If the road is easy, chances are you’re going to wrong way. – Terry Goodkind
The road I’m currently on certainly isn’t an easy one. I feel like I keep stumbling over my own feet and walking right into spider webs. And I forgot to bring snacks!
Last Friday morning, I signed into my health insurance portal with the intent of making a payment to bring my account up to speed, because I’d fallen a month behind. Once I signed in; however, I was greeted with a little message stating that I could not make an online payment due to a change in my account status. Well, that was unexpected. I did some snooping around in my account and discovered that my coverage was canceled as of March 31st of this year. Erm . . . what?
Immediately, I checked my bank history and saw the payments I’d been making.
Dismayed, I called the customer service number only to be told that the office wasn’t open until nine. Okay, that’s the same time I start work, but I’ll just take a long lunch and get this issue sorted out and my health insurance reinstated, because I can prove I’ve been making the payments, despite being a month behind. There’s such a thing as grace.
Lunch time, call in, speak to a very nice young man who places me on a brief hold and returns sounding genuinely sorry for me. “I’m sorry, ma’am. The cancellation wasn’t in error. You haven’t made the minimum required monthly payments at all this year.” He explained that I’d been paying roughly $90 a month, which was my bill amount last year, but my minimum payment had increased to roughly $91 at the start of the year.
I have no idea how I didn’t know that. I explained to him that I never received notice of paying the wrong amount and always just got emailed receipts that thanked me for paying. He couldn’t do anything else, though, except let me know that my $90 from April and May would be sent back to me via check within the next ten business days. He also transferred me to a not-so-nice woman who put in a ticket for a special enrollment period for me in an attempt to get it reinstated on the basis of my confusion over the total due. It will be thirty days before I know the outcome of that.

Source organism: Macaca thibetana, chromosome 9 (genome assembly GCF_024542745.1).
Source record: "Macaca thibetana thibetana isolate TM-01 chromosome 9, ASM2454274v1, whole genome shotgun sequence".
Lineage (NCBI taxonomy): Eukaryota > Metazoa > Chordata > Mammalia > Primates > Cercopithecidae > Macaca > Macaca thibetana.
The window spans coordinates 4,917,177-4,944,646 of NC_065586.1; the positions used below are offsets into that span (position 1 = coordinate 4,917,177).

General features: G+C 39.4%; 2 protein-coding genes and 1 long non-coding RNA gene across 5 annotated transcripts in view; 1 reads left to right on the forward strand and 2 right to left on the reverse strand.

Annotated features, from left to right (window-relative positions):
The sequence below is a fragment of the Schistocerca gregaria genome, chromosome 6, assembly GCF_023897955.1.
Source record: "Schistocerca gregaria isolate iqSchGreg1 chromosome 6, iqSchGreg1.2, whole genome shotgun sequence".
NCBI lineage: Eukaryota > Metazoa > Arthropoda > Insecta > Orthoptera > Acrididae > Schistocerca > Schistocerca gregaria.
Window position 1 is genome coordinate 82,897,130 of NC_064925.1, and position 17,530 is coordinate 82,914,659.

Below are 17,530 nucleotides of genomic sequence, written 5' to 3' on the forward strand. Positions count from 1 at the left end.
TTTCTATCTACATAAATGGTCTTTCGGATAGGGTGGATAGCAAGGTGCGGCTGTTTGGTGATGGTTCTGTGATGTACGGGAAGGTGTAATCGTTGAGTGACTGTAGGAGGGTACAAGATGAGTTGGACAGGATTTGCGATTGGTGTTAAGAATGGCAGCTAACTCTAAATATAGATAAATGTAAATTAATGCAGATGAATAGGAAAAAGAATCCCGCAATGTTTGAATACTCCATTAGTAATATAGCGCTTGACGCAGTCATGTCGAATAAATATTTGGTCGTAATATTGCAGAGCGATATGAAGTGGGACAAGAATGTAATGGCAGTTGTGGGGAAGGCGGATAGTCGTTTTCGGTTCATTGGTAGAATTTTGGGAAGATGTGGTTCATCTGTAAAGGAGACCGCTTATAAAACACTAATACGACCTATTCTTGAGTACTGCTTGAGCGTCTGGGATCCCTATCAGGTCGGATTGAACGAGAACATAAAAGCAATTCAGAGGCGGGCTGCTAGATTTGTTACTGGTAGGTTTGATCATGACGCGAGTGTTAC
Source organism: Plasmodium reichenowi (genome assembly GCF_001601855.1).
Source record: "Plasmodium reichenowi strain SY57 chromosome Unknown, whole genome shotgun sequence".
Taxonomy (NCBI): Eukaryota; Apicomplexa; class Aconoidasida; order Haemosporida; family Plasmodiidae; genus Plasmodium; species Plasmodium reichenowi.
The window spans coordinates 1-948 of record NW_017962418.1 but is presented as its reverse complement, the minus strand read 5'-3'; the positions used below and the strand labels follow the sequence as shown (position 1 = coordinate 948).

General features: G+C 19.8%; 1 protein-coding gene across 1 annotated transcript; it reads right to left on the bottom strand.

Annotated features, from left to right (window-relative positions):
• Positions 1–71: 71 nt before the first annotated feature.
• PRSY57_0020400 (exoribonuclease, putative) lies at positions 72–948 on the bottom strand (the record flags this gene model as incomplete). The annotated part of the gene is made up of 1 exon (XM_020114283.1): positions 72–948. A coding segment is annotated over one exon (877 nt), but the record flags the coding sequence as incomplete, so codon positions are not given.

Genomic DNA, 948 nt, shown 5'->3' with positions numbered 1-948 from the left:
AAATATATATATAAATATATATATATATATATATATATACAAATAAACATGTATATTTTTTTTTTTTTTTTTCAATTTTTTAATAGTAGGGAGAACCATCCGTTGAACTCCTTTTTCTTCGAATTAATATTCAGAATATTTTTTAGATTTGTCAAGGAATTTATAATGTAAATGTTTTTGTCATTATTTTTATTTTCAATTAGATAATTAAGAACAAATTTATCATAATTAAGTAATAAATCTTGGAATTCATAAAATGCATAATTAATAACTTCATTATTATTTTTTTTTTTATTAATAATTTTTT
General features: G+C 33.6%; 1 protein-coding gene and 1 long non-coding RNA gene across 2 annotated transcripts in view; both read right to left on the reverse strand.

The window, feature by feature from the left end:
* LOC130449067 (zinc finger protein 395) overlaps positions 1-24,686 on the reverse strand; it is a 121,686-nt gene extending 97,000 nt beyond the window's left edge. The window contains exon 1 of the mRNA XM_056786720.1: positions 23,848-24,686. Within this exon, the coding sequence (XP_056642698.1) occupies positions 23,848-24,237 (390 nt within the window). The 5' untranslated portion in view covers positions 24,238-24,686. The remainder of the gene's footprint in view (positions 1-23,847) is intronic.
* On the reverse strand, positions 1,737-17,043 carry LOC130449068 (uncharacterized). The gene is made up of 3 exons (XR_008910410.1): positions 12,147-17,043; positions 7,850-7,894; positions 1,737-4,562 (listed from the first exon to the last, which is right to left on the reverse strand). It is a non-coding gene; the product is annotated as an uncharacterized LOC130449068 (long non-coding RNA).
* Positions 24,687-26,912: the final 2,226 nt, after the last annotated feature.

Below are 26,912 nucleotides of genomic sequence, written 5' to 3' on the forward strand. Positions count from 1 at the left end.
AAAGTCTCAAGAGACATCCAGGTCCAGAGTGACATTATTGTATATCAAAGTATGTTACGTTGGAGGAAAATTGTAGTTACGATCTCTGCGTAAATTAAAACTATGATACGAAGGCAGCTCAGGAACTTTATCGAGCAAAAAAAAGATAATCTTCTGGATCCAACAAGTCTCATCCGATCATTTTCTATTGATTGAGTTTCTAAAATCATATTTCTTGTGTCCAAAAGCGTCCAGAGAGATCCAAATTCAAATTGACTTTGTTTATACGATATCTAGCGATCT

My first instinct was just to call it quits and curl into a little ball of self pity.
But I took a deep breath and took a step back and asked myself . . . what can I do?
Not in a sarcastic way, not in a self-defeating way, not as a throwaway, but really.
And I came up with a few options. All of which were better than nothing. I actually made a plan of action. Determined how I was going to handle this situation now that I was in it, instead of spending time dwelling on the problem itself. I looked for the solution.
First, I’m going to deposit the refunded money into my savings account. I’m going to add to that the amount that I’d planned to pay when I originally signed in. In thirty days, if my health insurance does not get reinstated, I will continue to deposit the $90 dollars I would have put towards it into my savings account, instead. I will not let it turn into Starbucks coffees or Redbox movie rentals or day trips to Daytona. I’ll have about $810 in savings at the end of the year, from putting my “health insurance” bill into it.
If my hasty research into the matter is correct, then that will be more than I need to cover the tax penalty I would be charged for not having insurance for nine months. If, that is, I actually get charged the tax penalty, which I may not. My income has dropped drastically, since I started school. I may qualify for hardship status. In either case – fine or no fine – I am prepared for the situation. If I don’t get fined, then I’ll be starting the new year with more in savings than I’ve ever had.
- I won’t continue to pay my health insurance bill into my saving account after December, even though taxes are filed later than that, because I’ll get insurance again during open enrollment at the end of the year.
The true downside, of course, is that I won’t have health insurance during the next six months, if it doesn’t get reinstated. That sucks, for a couple of reasons. I have asthma and keep an emergency inhaler on hand for . . . well . . . emergencies. I have about a third of my current one left, which will last me – maybe – the next three months or so. I also; however, have two daily use inhalers saved from when I went to the doctor and he prescribed them. I don’t like taking them, which I know isn’t good, but if I do start taking them as I’m supposed to, they should be enough to keep my lungs and bronchi in good shape for the next three months, which saves my emergency inhaler for the last three months. I also have access to a nebulizer and albuterol, if needed.
I won’t die, essentially, from not having health insurance. Indeed, from the age of eighteen to twenty-four I did not have health insurance. I managed. Not always comfortably, but always adequately.
The other downside, the one I’m really upset about, is that if the insurance isn’t reinstated at the end of thirty days, I will have to confess to Him that I messed up and lost it. He isn’t going to be happy, because he will be concerned for my health. I will, at least, have a plan to present to him. I think he will appreciate that and the fact that I was able to think things through and not just freak out.
A few months ago, this situation would have derailed me for weeks. There would have been tears and panic and eventually acceptance, but no real solution formed. Now, I can deal with this bear in the middle of the road without losing my head. I’ll skirt around it and be more vigilant in the future. I won’t get eaten by it.
Adversity is defined as difficulties or misfortune. Determine is a firmness of purpose, or resolve. I may face other adversity during the next six months as I continue along my Road to Elsewhere, but I am determined that I will make it to the end of the road.
At which time, I’m sure there will be other roads to explore.